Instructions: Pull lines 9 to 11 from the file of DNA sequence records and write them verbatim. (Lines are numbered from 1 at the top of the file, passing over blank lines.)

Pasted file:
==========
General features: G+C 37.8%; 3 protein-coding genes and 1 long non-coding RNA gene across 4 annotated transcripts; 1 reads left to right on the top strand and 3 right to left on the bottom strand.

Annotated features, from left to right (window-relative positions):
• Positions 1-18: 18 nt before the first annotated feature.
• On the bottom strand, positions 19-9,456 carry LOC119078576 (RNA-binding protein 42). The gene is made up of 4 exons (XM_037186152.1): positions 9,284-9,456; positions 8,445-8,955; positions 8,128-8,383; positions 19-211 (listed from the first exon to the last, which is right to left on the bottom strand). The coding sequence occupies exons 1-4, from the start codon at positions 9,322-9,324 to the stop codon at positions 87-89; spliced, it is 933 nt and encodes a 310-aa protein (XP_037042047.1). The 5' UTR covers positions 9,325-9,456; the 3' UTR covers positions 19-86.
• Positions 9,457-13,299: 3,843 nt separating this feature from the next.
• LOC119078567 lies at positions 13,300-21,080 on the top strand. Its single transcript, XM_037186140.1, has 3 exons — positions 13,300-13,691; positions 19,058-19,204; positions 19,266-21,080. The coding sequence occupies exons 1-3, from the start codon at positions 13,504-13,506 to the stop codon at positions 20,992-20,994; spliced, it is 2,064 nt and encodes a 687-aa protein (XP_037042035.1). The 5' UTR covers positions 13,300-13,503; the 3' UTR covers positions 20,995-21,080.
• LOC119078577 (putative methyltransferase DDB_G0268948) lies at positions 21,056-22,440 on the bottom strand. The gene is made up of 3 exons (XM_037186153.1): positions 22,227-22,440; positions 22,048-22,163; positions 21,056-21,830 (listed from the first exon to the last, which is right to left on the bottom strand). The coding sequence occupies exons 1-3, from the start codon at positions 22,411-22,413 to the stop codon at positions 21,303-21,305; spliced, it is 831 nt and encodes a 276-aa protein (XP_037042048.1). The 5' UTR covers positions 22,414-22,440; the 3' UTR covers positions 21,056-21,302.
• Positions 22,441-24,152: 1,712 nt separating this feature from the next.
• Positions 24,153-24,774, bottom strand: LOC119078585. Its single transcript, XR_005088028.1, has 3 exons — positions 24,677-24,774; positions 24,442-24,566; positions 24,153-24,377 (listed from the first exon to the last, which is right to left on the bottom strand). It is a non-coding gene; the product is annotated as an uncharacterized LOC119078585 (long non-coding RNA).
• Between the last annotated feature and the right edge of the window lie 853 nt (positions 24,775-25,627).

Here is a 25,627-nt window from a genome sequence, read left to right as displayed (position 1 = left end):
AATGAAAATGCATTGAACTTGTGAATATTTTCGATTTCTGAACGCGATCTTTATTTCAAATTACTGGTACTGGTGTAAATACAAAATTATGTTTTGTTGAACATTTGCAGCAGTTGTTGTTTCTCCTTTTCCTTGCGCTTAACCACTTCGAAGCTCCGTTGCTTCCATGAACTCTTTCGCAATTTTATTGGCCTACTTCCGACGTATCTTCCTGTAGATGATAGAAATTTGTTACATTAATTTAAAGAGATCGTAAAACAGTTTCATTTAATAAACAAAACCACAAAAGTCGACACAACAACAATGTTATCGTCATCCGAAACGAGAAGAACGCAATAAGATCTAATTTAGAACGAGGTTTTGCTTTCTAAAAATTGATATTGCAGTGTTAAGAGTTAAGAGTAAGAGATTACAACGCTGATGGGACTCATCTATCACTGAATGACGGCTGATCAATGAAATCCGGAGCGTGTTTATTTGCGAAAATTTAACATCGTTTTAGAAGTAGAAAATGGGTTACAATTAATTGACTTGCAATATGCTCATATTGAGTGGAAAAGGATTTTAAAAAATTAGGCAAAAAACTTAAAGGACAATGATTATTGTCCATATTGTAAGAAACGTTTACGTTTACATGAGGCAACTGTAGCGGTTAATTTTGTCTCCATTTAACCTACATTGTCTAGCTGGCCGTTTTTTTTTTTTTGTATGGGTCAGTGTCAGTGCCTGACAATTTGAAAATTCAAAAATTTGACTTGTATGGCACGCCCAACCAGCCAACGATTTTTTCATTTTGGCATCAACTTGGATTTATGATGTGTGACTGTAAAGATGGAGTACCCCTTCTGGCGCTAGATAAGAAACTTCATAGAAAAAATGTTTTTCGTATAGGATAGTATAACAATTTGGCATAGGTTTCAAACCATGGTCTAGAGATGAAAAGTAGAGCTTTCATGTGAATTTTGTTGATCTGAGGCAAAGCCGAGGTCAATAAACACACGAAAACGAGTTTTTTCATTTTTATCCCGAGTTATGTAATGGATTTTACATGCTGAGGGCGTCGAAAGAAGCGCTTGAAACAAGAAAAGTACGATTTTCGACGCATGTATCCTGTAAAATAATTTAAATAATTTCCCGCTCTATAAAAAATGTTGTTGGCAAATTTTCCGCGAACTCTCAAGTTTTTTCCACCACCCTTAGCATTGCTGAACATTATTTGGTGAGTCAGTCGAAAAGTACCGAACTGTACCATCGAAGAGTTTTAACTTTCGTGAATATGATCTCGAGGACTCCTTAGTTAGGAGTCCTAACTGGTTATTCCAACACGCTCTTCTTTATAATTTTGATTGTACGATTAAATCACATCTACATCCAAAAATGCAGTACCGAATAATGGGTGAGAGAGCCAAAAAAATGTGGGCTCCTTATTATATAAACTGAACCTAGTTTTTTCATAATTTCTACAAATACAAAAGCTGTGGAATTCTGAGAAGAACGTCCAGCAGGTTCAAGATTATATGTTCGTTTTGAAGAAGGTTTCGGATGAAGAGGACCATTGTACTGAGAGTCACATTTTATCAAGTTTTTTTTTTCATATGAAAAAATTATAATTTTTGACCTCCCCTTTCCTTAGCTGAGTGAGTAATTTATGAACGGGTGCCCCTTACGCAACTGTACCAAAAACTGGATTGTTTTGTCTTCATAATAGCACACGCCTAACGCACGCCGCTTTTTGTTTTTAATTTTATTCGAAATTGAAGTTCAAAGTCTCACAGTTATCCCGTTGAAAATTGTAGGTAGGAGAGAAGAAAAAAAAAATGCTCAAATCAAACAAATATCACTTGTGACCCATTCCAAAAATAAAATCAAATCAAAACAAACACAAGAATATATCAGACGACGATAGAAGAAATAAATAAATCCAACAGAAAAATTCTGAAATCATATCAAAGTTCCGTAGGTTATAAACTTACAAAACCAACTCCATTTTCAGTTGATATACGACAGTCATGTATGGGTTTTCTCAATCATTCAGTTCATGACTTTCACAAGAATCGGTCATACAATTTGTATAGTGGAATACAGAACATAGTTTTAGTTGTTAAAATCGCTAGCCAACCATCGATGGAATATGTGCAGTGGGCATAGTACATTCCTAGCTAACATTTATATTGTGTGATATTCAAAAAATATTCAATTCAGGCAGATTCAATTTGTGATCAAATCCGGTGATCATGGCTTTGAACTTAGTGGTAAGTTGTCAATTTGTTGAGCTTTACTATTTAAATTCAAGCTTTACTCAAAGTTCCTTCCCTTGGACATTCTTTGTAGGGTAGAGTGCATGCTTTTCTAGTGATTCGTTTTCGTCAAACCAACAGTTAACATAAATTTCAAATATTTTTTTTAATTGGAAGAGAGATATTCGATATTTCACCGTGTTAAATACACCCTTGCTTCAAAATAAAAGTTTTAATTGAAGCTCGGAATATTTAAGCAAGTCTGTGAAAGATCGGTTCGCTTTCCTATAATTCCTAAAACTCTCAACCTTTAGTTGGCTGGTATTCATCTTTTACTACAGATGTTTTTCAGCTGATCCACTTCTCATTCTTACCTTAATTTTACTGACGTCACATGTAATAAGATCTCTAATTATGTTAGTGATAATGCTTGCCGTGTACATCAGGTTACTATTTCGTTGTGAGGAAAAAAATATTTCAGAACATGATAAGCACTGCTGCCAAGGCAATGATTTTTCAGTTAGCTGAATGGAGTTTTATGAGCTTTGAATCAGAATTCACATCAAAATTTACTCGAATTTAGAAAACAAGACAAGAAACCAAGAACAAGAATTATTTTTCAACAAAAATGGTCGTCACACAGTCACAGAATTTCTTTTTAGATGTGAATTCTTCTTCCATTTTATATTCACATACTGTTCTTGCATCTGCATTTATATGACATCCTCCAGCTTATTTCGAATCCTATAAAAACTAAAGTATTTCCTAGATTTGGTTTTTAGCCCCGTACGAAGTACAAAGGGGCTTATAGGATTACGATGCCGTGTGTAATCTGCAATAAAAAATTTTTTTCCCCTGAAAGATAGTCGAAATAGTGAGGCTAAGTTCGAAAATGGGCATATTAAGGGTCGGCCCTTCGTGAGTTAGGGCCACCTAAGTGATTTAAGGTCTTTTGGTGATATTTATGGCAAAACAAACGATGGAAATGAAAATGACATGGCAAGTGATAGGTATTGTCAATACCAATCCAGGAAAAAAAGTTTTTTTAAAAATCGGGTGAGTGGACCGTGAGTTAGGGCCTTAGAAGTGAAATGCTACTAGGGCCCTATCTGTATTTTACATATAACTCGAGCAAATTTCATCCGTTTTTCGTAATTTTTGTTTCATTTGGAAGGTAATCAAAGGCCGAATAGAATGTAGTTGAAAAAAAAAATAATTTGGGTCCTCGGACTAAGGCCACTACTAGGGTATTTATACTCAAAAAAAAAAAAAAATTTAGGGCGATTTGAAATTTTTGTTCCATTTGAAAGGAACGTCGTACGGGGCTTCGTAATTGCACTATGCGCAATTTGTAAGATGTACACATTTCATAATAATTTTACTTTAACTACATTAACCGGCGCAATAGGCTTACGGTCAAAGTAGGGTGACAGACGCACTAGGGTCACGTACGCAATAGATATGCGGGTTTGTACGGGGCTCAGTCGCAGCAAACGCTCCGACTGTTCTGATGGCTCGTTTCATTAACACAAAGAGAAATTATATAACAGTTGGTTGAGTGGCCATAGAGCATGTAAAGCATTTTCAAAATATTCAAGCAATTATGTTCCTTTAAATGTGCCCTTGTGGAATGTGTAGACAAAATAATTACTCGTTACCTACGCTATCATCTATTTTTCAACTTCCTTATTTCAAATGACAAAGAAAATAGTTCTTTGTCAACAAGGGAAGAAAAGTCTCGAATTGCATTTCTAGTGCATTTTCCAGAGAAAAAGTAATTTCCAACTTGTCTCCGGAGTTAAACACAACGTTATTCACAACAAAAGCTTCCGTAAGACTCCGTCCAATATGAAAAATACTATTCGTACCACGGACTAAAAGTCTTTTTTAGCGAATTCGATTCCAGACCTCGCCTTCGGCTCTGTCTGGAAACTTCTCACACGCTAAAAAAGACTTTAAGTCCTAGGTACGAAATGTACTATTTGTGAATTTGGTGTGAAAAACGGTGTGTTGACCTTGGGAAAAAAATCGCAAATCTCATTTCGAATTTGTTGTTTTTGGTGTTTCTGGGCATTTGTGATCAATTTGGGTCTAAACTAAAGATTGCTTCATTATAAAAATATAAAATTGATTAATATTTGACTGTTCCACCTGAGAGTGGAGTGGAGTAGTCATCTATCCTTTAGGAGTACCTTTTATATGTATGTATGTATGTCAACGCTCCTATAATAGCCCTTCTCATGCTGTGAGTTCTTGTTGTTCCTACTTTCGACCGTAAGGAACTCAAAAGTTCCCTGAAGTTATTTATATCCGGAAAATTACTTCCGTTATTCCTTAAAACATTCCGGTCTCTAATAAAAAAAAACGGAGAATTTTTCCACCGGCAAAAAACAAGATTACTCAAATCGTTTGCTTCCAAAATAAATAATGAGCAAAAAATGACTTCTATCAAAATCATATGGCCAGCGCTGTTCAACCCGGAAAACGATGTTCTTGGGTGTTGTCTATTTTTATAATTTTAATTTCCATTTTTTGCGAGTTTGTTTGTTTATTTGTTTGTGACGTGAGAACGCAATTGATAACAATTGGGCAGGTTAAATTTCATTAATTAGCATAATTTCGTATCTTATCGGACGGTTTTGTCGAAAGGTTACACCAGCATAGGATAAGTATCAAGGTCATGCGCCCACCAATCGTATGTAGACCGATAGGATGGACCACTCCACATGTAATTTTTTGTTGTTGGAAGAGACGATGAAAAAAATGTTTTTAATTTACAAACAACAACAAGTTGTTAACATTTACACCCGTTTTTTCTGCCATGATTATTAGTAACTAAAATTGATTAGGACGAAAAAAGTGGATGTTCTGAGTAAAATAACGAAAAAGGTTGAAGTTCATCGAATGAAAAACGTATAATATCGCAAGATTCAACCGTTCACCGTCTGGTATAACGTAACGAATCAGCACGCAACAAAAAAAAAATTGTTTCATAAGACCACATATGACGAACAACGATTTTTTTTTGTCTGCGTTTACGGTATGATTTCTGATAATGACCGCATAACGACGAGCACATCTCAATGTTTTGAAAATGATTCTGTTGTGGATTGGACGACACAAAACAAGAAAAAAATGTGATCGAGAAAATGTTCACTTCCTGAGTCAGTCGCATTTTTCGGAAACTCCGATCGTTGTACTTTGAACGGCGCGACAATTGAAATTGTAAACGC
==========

• Positions 24,153-24,774, bottom strand: LOC119078585. Its single transcript, XR_005088028.1, has 3 exons — positions 24,677-24,774; positions 24,442-24,566; positions 24,153-24,377 (listed from the first exon to the last, which is right to left on the bottom strand). It is a non-coding gene; the product is annotated as an uncharacterized LOC119078585 (long non-coding RNA).
• Between the last annotated feature and the right edge of the window lie 853 nt (positions 24,775-25,627).

Here is a 25,627-nt window from a genome sequence, read left to right as displayed (position 1 = left end):